Union files WikiLeaks lawsuit,
despite President’s call
to go on

A union filed a US$1 billion lawsuit against two Australian newspapers on Tuesday for reports that the President abused his power, a day after Yudhoyono said he would move on.

President Susilo Bambang Yudhoyono told Cabinet ministers at a meeting at the Presidential Palace in Bogor, West Java, on Monday to stop commenting on reports made by Australian newspapers The Age and The Sydney Morning Herald.

The newspapers, citing a US State Department cable released by WikiLeaks, reported that Yudhoyono abused his power by dropping a corruption investigation of the husband of former president Megawati Sukarnoputri.

“We don’t have to remain a part of this uproar because there are more important things for us to do. I do not want to become too defensive and emotional,” he said.

“Believe me, I take responsibility for what I do. God willing, I will maintain my integrity because that is my duty as the leader of this country,” Yudhoyono said.

However the case seemed to be far from over, at least for members of the United Labor Union Federation of State-Owned Enterprises (FSP BUMN Bersatu), who filed a class-action lawsuit against the newspapers .

“The reports insult the dignity of the Indonesian nation,” Habiburokhman, a lawyer representing the union, said after registering the lawsuit at the Central Jakarta District Court on Tuesday.

He claimed the union had obtained at least three supporters from each of the nation’s 33 provinces to meet eligibility requirements to file a class-action lawsuit.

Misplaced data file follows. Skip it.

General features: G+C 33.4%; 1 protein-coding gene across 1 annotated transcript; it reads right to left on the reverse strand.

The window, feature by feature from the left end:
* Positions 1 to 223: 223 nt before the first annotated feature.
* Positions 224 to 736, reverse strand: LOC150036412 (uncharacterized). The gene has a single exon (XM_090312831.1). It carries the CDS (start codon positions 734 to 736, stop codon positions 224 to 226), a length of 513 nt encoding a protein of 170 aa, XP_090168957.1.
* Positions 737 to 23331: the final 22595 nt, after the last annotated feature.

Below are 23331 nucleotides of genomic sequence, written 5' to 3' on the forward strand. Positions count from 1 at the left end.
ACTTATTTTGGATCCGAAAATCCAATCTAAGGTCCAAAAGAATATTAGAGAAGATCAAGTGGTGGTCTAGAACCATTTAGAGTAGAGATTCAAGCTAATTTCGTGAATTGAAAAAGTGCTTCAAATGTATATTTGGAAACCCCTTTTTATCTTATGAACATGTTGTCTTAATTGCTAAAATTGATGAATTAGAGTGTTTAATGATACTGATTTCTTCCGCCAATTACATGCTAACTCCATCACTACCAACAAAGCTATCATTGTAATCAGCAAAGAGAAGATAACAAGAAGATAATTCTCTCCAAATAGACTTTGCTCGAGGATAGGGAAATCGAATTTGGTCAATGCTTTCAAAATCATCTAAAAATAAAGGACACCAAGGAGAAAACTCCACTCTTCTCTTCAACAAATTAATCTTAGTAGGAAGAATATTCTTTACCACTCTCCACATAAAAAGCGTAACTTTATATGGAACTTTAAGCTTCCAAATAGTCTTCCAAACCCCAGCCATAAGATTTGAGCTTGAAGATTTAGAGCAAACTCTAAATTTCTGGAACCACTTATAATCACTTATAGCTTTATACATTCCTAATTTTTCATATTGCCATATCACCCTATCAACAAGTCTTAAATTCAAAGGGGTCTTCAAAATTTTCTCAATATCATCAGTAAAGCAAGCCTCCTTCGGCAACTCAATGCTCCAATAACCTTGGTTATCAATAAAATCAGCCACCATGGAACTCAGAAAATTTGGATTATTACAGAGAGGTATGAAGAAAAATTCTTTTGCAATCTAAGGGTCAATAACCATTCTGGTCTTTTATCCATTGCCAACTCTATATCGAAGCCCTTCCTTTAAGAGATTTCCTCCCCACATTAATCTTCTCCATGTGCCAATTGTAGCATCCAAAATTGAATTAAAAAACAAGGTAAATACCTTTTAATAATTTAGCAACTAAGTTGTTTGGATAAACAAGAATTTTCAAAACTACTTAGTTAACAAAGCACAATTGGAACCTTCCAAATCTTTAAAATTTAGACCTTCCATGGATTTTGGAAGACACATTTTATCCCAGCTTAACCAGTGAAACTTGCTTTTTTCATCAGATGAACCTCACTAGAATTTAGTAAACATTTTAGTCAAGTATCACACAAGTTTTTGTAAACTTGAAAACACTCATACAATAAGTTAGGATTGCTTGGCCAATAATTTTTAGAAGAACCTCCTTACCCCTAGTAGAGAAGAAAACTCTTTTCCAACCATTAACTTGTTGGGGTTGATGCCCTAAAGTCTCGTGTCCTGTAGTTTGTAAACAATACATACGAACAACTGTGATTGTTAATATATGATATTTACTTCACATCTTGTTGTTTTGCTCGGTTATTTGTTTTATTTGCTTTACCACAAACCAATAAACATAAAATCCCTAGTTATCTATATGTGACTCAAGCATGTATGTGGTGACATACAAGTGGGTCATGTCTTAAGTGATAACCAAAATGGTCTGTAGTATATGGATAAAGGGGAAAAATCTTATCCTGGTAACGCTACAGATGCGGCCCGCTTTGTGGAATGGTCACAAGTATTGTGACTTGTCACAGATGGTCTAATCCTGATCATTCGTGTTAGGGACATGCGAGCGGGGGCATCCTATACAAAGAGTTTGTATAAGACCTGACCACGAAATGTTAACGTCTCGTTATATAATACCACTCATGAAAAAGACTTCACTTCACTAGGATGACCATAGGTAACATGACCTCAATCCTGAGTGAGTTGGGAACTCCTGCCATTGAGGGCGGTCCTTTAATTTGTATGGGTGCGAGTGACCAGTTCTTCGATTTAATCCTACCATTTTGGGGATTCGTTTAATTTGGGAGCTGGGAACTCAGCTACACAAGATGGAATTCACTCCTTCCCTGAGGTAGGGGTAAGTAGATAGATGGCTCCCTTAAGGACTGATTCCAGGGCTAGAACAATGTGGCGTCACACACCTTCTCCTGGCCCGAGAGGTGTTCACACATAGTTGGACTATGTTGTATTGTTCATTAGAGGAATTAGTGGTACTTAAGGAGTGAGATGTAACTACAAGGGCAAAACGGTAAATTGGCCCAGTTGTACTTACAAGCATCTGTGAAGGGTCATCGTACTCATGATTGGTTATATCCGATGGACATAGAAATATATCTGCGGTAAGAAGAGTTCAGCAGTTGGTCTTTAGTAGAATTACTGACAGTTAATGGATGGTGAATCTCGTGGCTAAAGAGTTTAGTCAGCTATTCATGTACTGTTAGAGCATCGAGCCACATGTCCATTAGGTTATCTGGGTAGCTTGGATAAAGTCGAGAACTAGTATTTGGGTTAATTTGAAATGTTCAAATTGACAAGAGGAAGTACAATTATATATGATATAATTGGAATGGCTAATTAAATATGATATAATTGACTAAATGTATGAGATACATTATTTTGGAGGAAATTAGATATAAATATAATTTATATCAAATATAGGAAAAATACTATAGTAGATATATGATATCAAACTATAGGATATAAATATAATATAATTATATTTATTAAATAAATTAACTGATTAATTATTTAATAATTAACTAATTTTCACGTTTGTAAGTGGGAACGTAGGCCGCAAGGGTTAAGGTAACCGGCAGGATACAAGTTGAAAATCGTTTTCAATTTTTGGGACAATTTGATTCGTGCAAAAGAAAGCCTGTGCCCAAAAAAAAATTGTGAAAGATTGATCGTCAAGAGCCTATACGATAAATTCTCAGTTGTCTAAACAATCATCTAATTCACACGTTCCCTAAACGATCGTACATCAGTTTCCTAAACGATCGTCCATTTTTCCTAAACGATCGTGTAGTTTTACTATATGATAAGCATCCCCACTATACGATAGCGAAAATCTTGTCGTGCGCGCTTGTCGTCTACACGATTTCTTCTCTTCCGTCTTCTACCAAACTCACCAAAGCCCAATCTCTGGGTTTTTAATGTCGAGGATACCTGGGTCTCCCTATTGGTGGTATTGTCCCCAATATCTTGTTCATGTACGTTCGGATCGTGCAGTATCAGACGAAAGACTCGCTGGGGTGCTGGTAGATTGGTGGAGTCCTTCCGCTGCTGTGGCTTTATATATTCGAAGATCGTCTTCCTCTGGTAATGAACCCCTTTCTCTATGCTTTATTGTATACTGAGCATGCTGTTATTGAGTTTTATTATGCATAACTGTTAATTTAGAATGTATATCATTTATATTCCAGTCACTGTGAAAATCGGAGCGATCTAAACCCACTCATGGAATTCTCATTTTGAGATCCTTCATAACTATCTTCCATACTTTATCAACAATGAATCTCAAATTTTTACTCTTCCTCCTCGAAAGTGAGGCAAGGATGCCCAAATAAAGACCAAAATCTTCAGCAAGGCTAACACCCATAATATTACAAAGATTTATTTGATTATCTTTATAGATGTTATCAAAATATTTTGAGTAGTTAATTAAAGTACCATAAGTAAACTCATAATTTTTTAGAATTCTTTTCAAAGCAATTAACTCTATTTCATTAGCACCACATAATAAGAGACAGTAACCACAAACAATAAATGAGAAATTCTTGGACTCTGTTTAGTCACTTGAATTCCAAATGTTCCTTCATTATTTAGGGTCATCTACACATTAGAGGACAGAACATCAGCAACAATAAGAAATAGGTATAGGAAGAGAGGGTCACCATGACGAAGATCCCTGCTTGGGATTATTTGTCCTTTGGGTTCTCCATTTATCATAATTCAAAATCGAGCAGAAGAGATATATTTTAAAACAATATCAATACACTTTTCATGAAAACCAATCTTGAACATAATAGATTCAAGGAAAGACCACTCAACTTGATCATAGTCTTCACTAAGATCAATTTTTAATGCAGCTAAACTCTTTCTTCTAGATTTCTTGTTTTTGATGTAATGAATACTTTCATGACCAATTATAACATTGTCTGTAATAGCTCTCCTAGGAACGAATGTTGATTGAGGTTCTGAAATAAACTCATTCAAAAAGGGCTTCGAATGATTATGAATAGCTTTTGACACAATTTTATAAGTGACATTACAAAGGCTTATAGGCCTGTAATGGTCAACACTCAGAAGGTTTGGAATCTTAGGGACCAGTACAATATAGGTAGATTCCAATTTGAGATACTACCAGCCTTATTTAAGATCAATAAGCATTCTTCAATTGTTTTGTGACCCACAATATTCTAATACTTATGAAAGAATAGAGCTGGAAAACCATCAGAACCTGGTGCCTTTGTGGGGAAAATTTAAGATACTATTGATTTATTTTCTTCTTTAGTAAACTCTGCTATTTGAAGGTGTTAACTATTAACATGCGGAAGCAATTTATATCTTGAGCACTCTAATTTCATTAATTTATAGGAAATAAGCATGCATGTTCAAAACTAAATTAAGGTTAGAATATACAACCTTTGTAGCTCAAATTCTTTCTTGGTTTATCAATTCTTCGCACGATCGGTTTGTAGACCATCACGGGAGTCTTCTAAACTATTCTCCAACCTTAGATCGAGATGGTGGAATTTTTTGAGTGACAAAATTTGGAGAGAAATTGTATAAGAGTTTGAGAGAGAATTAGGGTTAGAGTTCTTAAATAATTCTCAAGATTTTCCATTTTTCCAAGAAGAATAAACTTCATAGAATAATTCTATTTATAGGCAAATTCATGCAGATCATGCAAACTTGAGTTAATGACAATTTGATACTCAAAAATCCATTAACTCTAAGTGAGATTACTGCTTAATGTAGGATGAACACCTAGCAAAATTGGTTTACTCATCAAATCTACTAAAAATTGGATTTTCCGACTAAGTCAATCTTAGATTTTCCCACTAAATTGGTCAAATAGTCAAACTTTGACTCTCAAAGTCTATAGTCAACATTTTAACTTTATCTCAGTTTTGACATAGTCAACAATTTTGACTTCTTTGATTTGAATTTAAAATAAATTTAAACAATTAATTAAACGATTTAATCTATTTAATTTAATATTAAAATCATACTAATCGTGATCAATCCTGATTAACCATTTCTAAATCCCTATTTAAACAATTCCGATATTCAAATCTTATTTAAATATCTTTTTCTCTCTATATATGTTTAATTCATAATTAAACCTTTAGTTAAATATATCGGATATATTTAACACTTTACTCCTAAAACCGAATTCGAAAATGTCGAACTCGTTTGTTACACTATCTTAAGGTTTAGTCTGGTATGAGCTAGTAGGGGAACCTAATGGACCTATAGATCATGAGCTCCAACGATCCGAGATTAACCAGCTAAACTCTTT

Habiburokhman said he suspected that the reports were made in retaliation for recent Indonesian proposals to reduce meat imports from Australia. “Indonesia recently said it would build up the local beef supply,” he said.

The US Embassy in Jakarta was also named in the lawsuit since the Australian reports were based on US State Department diplomatic cables obtained by Wikileaks.

“The reports will significantly disrupt the President’s concentration in resolving various problems, including those related to the public welfare, particularly the welfare of workers,” the group said.

Amir Syamsuddin, the secretary of the patron board of Yudhoyono’s Democratic Party, denied that the lawsuit was endorsed by the party.

“It was purely a natural reaction from civil society,” Amir, also a lawyer, said, adding he feared the lawsuit would worsen the situation.

“It could be counterproductive. Certain people could abuse it for political interests.”

He reiterated Yudhoyono’s call for the public to end polemics over the WikiLeaks reports.

“All necessary measures have been taken by the Foreign Ministry,” he said.

Amir said he was wary that the Australian media outlets would be offended by the lawsuit.

“Who can guarantee that the newspapers will stop publishing stories that are unfavorable to Indonesia?” Amir said.

Meanwhile, The Age on Tuesday ran a story about a cancelled telephone conversation between US President Barack Obama and Yudhoyono.

The conversation had been arranged before the WikiLeaks reports appeared, according to The Age, citing an anonymous source. “When the WikiLeaks thing broke, it didn’t happen,” the source said.

Presidential spokesman Julian Aldrin Pasha denied that the cancellation was linked to the Australian reports. “Rescheduling telephone conversations between the President and the leaders of other countries is common. It happens sometimes,” Julian said.

The telephone conversation, which has yet to be rescheduled, was intended for Yudhoyono and Obama to discuss the upcoming East Asia Summit in Indonesia, according to Julian, who declined to comment on the lawsuit.

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